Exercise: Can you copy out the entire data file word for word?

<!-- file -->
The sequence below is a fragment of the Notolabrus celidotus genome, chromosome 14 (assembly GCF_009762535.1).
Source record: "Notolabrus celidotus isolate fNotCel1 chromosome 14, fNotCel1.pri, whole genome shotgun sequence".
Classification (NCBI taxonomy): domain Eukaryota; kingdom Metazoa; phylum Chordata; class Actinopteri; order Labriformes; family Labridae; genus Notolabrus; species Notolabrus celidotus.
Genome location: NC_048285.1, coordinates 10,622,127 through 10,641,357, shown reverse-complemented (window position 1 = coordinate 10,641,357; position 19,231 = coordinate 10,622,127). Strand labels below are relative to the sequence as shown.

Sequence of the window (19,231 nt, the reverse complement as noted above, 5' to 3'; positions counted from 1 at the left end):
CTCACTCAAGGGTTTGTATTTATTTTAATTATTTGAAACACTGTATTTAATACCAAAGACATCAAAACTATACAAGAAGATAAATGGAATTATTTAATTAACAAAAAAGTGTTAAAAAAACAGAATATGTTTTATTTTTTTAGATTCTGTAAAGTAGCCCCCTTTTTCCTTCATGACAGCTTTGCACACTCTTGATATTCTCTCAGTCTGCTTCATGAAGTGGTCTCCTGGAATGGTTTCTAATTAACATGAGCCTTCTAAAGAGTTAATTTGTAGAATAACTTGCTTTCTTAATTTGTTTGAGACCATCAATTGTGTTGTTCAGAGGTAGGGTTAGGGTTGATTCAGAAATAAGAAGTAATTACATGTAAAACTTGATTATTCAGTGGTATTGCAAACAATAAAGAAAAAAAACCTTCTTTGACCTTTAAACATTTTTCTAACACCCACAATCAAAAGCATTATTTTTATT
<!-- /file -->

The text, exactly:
The sequence below is a fragment of the Notolabrus celidotus genome, chromosome 14 (assembly GCF_009762535.1).
Source record: "Notolabrus celidotus isolate fNotCel1 chromosome 14, fNotCel1.pri, whole genome shotgun sequence".
Classification (NCBI taxonomy): domain Eukaryota; kingdom Metazoa; phylum Chordata; class Actinopteri; order Labriformes; family Labridae; genus Notolabrus; species Notolabrus celidotus.
Genome location: NC_048285.1, coordinates 10,622,127 through 10,641,357, shown reverse-complemented (window position 1 = coordinate 10,641,357; position 19,231 = coordinate 10,622,127). Strand labels below are relative to the sequence as shown.

Sequence of the window (19,231 nt, the reverse complement as noted above, 5' to 3'; positions counted from 1 at the left end):
CTCACTCAAGGGTTTGTATTTATTTTAATTATTTGAAACACTGTATTTAATACCAAAGACATCAAAACTATACAAGAAGATAAATGGAATTATTTAATTAACAAAAAAGTGTTAAAAAAACAGAATATGTTTTATTTTTTTAGATTCTGTAAAGTAGCCCCCTTTTTCCTTCATGACAGCTTTGCACACTCTTGATATTCTCTCAGTCTGCTTCATGAAGTGGTCTCCTGGAATGGTTTCTAATTAACATGAGCCTTCTAAAGAGTTAATTTGTAGAATAACTTGCTTTCTTAATTTGTTTGAGACCATCAATTGTGTTGTTCAGAGGTAGGGTTAGGGTTGATTCAGAAATAAGAAGTAATTACATGTAAAACTTGATTATTCAGTGGTATTGCAAACAATAAAGAAAAAAAACCTTCTTTGACCTTTAAACATTTTTCTAACACCCACAATCAAAAGCATTATTTTTATT